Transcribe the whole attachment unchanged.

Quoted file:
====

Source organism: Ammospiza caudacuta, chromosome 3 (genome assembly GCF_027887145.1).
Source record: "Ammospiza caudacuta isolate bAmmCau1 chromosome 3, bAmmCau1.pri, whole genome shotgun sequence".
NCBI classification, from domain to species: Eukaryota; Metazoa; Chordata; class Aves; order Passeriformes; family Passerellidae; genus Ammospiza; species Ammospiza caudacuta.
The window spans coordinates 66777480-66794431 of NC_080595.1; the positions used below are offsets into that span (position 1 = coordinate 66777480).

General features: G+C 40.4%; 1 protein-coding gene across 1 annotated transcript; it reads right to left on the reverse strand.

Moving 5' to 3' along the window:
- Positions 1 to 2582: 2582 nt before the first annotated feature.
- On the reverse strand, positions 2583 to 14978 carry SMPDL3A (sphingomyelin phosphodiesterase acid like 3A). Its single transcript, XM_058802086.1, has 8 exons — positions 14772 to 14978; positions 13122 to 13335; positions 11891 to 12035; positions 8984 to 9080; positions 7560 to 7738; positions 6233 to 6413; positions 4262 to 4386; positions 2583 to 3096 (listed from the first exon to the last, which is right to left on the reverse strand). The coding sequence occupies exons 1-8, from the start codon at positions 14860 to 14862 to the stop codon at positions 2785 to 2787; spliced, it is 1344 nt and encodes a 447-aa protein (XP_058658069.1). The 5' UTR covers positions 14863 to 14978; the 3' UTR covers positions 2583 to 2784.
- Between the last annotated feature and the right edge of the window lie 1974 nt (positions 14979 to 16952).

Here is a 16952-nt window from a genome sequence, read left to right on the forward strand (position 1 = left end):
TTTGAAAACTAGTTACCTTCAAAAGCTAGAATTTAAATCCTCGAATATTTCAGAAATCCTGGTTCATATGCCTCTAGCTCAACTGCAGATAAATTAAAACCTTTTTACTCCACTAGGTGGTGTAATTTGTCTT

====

Source organism: Ammospiza caudacuta, chromosome 3 (genome assembly GCF_027887145.1).
Source record: "Ammospiza caudacuta isolate bAmmCau1 chromosome 3, bAmmCau1.pri, whole genome shotgun sequence".
NCBI classification, from domain to species: Eukaryota; Metazoa; Chordata; class Aves; order Passeriformes; family Passerellidae; genus Ammospiza; species Ammospiza caudacuta.
The window spans coordinates 66777480-66794431 of NC_080595.1; the positions used below are offsets into that span (position 1 = coordinate 66777480).

General features: G+C 40.4%; 1 protein-coding gene across 1 annotated transcript; it reads right to left on the reverse strand.

Moving 5' to 3' along the window:
- Positions 1 to 2582: 2582 nt before the first annotated feature.
- On the reverse strand, positions 2583 to 14978 carry SMPDL3A (sphingomyelin phosphodiesterase acid like 3A). Its single transcript, XM_058802086.1, has 8 exons — positions 14772 to 14978; positions 13122 to 13335; positions 11891 to 12035; positions 8984 to 9080; positions 7560 to 7738; positions 6233 to 6413; positions 4262 to 4386; positions 2583 to 3096 (listed from the first exon to the last, which is right to left on the reverse strand). The coding sequence occupies exons 1-8, from the start codon at positions 14860 to 14862 to the stop codon at positions 2785 to 2787; spliced, it is 1344 nt and encodes a 447-aa protein (XP_058658069.1). The 5' UTR covers positions 14863 to 14978; the 3' UTR covers positions 2583 to 2784.
- Between the last annotated feature and the right edge of the window lie 1974 nt (positions 14979 to 16952).

Here is a 16952-nt window from a genome sequence, read left to right on the forward strand (position 1 = left end):
TTTGAAAACTAGTTACCTTCAAAAGCTAGAATTTAAATCCTCGAATATTTCAGAAATCCTGGTTCATATGCCTCTAGCTCAACTGCAGATAAATTAAAACCTTTTTACTCCACTAGGTGGTGTAATTTGTCTT